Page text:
Scanner vs Photographer about Genealogy Documents

Scanning vs Photographing Genealogy Documents

When would photographing your genealogy documents serve you better than scanning them?

If you have inherited a mountain or room full of genealogy papers or you need to downsize your archive, you need to digitize the contents so others can access and use the data. The overwhelming task forces the challenge of quality vs efficiency to the forefront and you’re wondering if you should scan your documents or digitize them.

General Differences Between Scanning and Photographing Your Genealogy Documents

Scanning Documents

  • Scanned images have a better resolution
  • They have better color depth on a bits-per-pixel basis.
  • Lighting is uniform lighting.
  • You avoid optical distortion as you do not have to adjust the focus.
  • Best suited for flat objects.
  • Scans take more time than photographs.

Photographing Documents

  • It takes less time to photograph a document.
  • Reduces handling of fragile documents.
  • Reduces the appearance of dust particles.
  • Camera are more portable than scanners.

Advice For Deciding Between Scanning and Photographing Your Genealogy Documents

Some archivists suggest that you should scan contemporary documents and use a camera for items of archaeological significance.

In my experience, flip that advice around unless you have a set-up like the one in the video below.

Making Preservation More Affordable - TxSGS Capture Set
Watch this video on YouTube.

For modern documents, snap a picture… or better yet -- receive ‘BORN DIGITAL’ version of the documents.

Let the size and flatness of the historical document be your guide along with the technology available to you or documents.

  • Use a photographic capture kit if you have the funds and space to set one up.
  • A scanner works best for most projects (just wipe the glass clean regularly).
  • Use a camera in a pinch.

For more tips for those facing family history downsizing challenges, order our book: Downsizing with Family History in Mind.

Should you be scanning or photographing your genealogy documents. 

Document scanner and photographer #genealogy

Devon Noel Lee is passionate about capturing and preserving family stories so no one alive today has to be researched, or forgotten, tomorrow. She has authored 6 how-to books, a memoir, two published family history biographies, and over 60 family scrapbooks. She's an enthusiastic speaker who energizes, encourages, and educates at the same time.


  • Marian Wood

    Whether we scan or photo, we still have the option of optimizing the image by changing the lighting or cropping after the fact! I often tinker a little, to make something more visible or in better contrast.

  • Art Taylor

    In your first bullet point, “Scanned imagines have a better resolution”, what are the ‘Imagines’? Hopefully, just a typo.

    Scanned images might or might not have better resolution than photographed images. Some digital cameras have higher resolution than some scanners. Some cameras also, when using the RAW mode, have better color reproduction and higher Dmax (range from pure white to pure black).

    A versatile flatbed scanner, like the Epson V800/V850, can scan reflective originals up to about letter size in one pass, as well as slides and transparencies up to 8″ x 10″, but needs a lot of desk space, is fairly heavy, and expensive. It is also slow for high resolution scans.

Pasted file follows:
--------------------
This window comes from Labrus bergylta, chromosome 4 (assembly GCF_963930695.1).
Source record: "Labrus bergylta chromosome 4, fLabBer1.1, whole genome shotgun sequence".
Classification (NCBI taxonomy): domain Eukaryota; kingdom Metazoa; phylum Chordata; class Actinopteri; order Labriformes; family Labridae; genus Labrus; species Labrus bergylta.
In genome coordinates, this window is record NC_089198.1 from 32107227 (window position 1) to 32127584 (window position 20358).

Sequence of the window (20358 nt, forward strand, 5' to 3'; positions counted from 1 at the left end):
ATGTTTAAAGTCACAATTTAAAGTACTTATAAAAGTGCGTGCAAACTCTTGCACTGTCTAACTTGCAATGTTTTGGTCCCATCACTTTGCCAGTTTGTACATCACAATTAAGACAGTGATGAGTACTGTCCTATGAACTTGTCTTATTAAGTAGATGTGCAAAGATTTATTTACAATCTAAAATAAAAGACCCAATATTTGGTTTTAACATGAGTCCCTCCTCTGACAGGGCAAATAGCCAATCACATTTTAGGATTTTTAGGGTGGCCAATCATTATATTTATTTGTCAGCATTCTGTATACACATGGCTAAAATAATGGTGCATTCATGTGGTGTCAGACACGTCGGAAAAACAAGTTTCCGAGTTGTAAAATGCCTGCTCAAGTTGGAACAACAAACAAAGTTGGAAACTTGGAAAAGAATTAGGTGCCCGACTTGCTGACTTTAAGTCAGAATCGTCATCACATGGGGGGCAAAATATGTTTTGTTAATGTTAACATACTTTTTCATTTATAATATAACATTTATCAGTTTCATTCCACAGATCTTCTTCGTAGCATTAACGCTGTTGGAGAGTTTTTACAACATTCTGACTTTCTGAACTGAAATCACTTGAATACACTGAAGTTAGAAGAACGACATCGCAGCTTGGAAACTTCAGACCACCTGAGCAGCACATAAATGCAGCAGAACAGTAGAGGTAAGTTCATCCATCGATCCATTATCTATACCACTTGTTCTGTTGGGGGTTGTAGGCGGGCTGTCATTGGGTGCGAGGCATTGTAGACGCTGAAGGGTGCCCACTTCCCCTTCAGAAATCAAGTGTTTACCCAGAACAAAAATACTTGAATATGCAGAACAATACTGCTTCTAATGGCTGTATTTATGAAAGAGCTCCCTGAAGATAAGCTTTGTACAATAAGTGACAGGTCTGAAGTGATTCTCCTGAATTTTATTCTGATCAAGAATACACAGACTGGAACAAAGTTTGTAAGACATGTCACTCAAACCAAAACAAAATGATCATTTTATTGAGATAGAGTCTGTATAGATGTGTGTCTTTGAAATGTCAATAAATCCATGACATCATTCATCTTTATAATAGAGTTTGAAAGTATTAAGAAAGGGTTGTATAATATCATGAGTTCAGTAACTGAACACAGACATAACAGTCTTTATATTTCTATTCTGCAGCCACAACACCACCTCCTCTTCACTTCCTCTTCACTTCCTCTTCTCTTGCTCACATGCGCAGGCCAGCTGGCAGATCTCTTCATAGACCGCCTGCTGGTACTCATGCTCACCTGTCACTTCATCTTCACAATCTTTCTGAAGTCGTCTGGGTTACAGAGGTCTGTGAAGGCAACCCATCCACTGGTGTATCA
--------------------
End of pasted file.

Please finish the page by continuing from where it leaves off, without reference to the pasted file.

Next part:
A comparable financial investment in a copy stand or tripod, DSLR or mirrorless camera with 1:1 macro lens, and two LED lights, need not take up much more physical space when in use; can digitize virtually any size slide/negative/reflective original; frequently at higher resolution; is easily transportable for digitizing originals while visiting relatives; and takes fractions of a second per image instead of seconds or minutes per image with a scanner. It’s also better for digitizing 3-D artifacts. When one is looking at digitizing thousands of prints, slides, or negatives, especially with a variety of sizes, the reduction in time to digitize each is significant.

    The Center for Railroad Photography and Art, where they have the older Epson V-700 scanner, have switched to using a DSLR for nearly all of their work since they deal with collections of 10s of thousands of slides per collection. They’ve found the camera RAW (NEF from Nikon in their case), give them more image data to work with in post digitizing editing. Peter Krogh also works with the Library of Congress for using digital cameras to digitize their collections, so LOC evidently gets better results with photography.

    Taking a digital photo or using a scanning app on a phone or tablet may be quick and easy, but in many cases, will yield a lower quality image for archival purposes.

    • Family History Fanatics

      Digital cameras are ideal for 3-D objects. I couldn’t agree more. I also find a camera helps for documents that do not lay flat (warped by age or water damage).

      For many home scanning projects, a scanner doesn’t necessarily need to take up that much space. There are many aspects to scanning and photography that the set up. Scanners are typically plug and go without too much additional technology skill. Having photographed my family’s paper archive and memorabilia archive, I learned a lot but I will still recommend scanning before photographing documents.

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